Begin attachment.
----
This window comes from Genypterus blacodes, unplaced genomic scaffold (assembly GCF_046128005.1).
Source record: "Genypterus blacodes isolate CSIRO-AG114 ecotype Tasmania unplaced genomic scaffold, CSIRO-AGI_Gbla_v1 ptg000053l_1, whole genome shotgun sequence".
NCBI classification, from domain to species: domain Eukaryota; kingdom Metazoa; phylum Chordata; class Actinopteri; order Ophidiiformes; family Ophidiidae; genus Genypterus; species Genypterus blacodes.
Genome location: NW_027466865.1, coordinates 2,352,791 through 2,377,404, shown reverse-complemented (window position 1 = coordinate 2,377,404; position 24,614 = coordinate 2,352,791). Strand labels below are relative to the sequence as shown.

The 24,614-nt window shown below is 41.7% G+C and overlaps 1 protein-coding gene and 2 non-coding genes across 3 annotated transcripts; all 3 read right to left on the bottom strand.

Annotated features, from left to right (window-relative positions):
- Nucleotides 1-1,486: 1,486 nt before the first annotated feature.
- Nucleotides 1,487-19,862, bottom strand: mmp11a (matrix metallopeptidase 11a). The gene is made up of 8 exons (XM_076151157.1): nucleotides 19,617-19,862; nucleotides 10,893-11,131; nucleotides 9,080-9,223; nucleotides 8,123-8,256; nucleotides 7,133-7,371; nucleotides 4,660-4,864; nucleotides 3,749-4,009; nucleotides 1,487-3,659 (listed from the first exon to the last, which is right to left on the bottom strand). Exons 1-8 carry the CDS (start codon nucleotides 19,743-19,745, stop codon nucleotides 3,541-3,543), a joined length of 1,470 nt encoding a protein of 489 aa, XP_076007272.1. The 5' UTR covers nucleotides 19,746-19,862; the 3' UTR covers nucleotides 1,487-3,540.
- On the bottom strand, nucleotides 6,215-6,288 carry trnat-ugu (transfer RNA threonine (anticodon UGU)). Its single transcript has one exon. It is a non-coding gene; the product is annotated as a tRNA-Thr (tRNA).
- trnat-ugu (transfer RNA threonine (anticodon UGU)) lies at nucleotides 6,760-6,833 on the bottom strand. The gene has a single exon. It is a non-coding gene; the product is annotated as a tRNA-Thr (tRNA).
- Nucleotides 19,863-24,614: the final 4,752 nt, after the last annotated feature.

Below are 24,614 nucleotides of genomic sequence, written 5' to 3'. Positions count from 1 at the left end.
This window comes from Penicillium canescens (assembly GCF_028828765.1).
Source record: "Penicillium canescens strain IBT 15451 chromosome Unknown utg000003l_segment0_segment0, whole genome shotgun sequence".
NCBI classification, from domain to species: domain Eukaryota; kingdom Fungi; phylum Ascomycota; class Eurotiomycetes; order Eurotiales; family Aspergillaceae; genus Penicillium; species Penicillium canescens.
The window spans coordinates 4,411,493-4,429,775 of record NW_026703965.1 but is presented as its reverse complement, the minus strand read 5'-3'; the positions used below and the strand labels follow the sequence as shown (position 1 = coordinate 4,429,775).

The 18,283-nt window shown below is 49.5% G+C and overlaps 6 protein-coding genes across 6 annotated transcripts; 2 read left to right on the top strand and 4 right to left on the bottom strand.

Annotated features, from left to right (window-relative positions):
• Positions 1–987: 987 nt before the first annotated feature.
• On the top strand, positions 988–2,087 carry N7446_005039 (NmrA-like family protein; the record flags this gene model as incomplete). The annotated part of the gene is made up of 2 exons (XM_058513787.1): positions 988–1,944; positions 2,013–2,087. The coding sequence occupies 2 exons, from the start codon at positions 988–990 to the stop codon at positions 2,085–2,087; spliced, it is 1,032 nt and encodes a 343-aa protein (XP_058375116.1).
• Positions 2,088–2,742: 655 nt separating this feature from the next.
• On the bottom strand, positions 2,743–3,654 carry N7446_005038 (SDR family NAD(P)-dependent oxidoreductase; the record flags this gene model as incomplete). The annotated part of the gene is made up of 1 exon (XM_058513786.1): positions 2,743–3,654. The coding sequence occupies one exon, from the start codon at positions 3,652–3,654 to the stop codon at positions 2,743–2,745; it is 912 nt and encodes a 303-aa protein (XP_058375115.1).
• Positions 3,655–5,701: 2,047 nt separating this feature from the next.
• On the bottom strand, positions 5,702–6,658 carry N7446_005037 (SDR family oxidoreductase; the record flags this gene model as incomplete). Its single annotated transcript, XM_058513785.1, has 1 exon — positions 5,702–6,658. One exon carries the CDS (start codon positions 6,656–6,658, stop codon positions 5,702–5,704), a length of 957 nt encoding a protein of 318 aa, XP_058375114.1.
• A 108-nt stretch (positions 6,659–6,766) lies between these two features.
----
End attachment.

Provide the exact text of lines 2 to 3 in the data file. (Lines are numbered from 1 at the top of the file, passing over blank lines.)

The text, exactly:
Source record: "Genypterus blacodes isolate CSIRO-AG114 ecotype Tasmania unplaced genomic scaffold, CSIRO-AGI_Gbla_v1 ptg000053l_1, whole genome shotgun sequence".
NCBI classification, from domain to species: domain Eukaryota; kingdom Metazoa; phylum Chordata; class Actinopteri; order Ophidiiformes; family Ophidiidae; genus Genypterus; species Genypterus blacodes.